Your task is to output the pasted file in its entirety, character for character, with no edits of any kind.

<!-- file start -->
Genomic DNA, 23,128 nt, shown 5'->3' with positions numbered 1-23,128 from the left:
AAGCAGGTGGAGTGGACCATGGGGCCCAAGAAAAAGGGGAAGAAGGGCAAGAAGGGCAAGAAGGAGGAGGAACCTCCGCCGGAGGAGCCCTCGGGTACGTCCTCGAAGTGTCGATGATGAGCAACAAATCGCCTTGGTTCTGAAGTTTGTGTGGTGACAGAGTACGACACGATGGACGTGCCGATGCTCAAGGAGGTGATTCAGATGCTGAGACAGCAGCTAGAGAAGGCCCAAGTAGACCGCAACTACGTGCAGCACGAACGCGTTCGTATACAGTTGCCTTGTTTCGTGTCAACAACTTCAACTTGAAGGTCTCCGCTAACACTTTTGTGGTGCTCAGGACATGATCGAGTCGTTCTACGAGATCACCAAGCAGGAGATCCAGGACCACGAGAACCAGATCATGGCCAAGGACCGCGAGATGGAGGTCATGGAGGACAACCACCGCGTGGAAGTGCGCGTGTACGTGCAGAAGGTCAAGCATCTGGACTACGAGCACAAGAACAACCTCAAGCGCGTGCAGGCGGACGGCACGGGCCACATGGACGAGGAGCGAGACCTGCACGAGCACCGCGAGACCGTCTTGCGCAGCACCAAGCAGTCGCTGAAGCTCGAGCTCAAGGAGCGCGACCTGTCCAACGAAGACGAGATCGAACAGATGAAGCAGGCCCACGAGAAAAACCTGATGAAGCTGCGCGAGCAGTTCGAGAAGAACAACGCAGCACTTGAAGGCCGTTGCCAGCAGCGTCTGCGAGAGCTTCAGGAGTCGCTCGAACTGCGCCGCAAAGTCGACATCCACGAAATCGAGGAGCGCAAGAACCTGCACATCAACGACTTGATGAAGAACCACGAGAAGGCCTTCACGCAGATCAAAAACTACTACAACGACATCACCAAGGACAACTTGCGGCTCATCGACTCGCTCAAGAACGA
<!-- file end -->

Genomic DNA, 23,128 nt, shown 5'->3' with positions numbered 1-23,128 from the left:
AAGCAGGTGGAGTGGACCATGGGGCCCAAGAAAAAGGGGAAGAAGGGCAAGAAGGGCAAGAAGGAGGAGGAACCTCCGCCGGAGGAGCCCTCGGGTACGTCCTCGAAGTGTCGATGATGAGCAACAAATCGCCTTGGTTCTGAAGTTTGTGTGGTGACAGAGTACGACACGATGGACGTGCCGATGCTCAAGGAGGTGATTCAGATGCTGAGACAGCAGCTAGAGAAGGCCCAAGTAGACCGCAACTACGTGCAGCACGAACGCGTTCGTATACAGTTGCCTTGTTTCGTGTCAACAACTTCAACTTGAAGGTCTCCGCTAACACTTTTGTGGTGCTCAGGACATGATCGAGTCGTTCTACGAGATCACCAAGCAGGAGATCCAGGACCACGAGAACCAGATCATGGCCAAGGACCGCGAGATGGAGGTCATGGAGGACAACCACCGCGTGGAAGTGCGCGTGTACGTGCAGAAGGTCAAGCATCTGGACTACGAGCACAAGAACAACCTCAAGCGCGTGCAGGCGGACGGCACGGGCCACATGGACGAGGAGCGAGACCTGCACGAGCACCGCGAGACCGTCTTGCGCAGCACCAAGCAGTCGCTGAAGCTCGAGCTCAAGGAGCGCGACCTGTCCAACGAAGACGAGATCGAACAGATGAAGCAGGCCCACGAGAAAAACCTGATGAAGCTGCGCGAGCAGTTCGAGAAGAACAACGCAGCACTTGAAGGCCGTTGCCAGCAGCGTCTGCGAGAGCTTCAGGAGTCGCTCGAACTGCGCCGCAAAGTCGACATCCACGAAATCGAGGAGCGCAAGAACCTGCACATCAACGACTTGATGAAGAACCACGAGAAGGCCTTCACGCAGATCAAAAACTACTACAACGACATCACCAAGGACAACTTGCGGCTCATCGACTCGCTCAAGAACGA